by Darren Kizer As church leaders, we are familiar with the idea of evaluation, and often score events, weekend programming, and even ourselves with a scorecard mentality. Whether consciously or in the back of our minds, we have ideas of what a “win” looks like, and either reward or remove points accordingly. A few years […]
by Darren Kizer
As church leaders, we are familiar with the idea of evaluation, and often score events, weekend programming, and even ourselves with a scorecard mentality. Whether consciously or in the back of our minds, we have ideas of what a “win” looks like, and either reward or remove points accordingly.
A few years ago, our team realized that parents, students, and other church staff were all evaluating with very different scorecards. While examining the same set of experiences, several sets of conflicting values and opinions would come to light.
One notable case of this happening was in reference to the student missions experience. Looking at the same outcome, one party was led to criticism while the other celebrated. Neither group had poor motives—everyone wanted students to be involved in loving others through cross-cultural missions—but strategy was not aligned. One group rallied around the idea that students should travel and serve together with their peers; the other group advocated for students serving alongside their parents.
Complicating the situation one step more was that as a multi-site church, we had passionate leaders at each of our campuses, not always communicating the same set of values. As we expanded our influence, we also risked segmentation and misunderstanding. In enters the Orange Strategy.
There are significant wins to both student-focused and family-focused missions experiences. Over the years, leaders have seen great success with both options. However, as an Orange church, we asked the question, “Which option elevates the role of the parent in the life of their child?” When asked this question, a room of leaders with dissonant views was able to come together on a solution. The straightforward solution of elevating the role of the family provides leaders across multiple sites to formulate a synchronized strategy and communication plan.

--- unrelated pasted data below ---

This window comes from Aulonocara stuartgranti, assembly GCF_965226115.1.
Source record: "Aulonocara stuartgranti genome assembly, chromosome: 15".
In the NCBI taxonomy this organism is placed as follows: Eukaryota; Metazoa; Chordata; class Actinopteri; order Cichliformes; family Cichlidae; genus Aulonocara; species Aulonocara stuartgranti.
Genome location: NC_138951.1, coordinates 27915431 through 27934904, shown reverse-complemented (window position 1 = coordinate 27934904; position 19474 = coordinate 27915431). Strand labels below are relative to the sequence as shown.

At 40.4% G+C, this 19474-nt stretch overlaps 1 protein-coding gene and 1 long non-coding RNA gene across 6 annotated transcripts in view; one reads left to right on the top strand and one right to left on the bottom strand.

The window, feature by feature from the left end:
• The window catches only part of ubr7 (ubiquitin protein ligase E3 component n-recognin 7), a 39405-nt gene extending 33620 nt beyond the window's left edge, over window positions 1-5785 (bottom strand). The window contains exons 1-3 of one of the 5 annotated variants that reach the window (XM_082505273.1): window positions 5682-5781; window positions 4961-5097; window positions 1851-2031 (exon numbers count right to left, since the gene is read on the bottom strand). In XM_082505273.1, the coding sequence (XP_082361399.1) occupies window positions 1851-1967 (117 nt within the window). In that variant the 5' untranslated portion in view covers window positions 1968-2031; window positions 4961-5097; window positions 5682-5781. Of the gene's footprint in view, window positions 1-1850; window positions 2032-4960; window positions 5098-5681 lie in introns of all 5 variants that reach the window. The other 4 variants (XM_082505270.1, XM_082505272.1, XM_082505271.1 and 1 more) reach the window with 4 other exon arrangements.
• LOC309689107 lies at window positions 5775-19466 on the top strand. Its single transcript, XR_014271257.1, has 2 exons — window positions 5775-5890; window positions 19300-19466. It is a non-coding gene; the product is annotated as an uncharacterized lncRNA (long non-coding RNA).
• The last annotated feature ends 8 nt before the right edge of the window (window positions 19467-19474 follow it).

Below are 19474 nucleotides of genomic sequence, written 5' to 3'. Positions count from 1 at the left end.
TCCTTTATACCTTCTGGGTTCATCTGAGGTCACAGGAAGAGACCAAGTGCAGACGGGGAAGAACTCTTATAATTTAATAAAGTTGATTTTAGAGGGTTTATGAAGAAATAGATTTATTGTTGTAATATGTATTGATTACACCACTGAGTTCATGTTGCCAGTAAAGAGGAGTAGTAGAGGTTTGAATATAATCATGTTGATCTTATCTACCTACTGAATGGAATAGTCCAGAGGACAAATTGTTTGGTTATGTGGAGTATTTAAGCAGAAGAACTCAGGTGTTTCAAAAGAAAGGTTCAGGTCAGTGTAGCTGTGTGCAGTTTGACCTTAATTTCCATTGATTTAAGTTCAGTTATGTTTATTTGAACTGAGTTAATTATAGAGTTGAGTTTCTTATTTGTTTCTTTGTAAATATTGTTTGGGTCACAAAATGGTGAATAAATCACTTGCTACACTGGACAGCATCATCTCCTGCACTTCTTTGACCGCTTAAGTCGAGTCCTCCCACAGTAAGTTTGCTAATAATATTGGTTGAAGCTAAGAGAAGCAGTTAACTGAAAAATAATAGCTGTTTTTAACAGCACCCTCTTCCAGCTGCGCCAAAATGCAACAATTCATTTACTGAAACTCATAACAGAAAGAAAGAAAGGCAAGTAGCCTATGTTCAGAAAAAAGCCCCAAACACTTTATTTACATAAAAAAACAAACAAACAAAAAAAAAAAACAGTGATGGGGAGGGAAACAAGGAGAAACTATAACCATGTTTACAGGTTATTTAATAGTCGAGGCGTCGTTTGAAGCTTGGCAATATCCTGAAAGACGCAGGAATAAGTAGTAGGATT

Multi-site magnifies the best and worst of your ministry. If as a team of leaders, you have failed to purposefully choose a strategy, then each site will draw their own conclusions and fill in the gaps with isolated opinions, not strategy. In the same way, choosing a well-defined strategy for how you interact with families, equipping leaders with the same core values, will wow your church with the care you have taken to provide everyone with the same score card.
When everyone has the same scorecard, everyone gets to celebrate the win.
As our leadership team wrestled with how to implement strategy across multiple sites, we learned that strategy must be communication with passion, clarity, and repetition, to ensure the greatest amount of adoption across a wide geographical area.
A final key learning is that you can only have one scorecard. On our family ministries team, we have developed a family map that integrates all ministry taking place from birth to high school graduation. We have begun using the map internally as a means of deciding what elements fall within our core strategy. You can see more of this at https://www.1Semester.com/freestuff/ and https://ParkerHillFamily.org/.
Some additional resources that have helped our team get things right are:
Dr. Darren Kizer is passionate about training family ministry leaders through his organization 1Semester, which allows family ministry staff, interns, and volunteers to earn graduate credits. As the executive family pastor at Parker Hill, he leads staff and volunteer teams at three campuses. His journey has included milestones as a camp director, wilderness leadership director, and earning a doctorate focused on volunteerism, family ministry, and leadership. He enjoys teaching organizational leadership courses for University of the Rockies and Pilgrimage Educational Resources. His life is fulfilled through time with his bride Becky, and teenagers, Brynn and Tucker.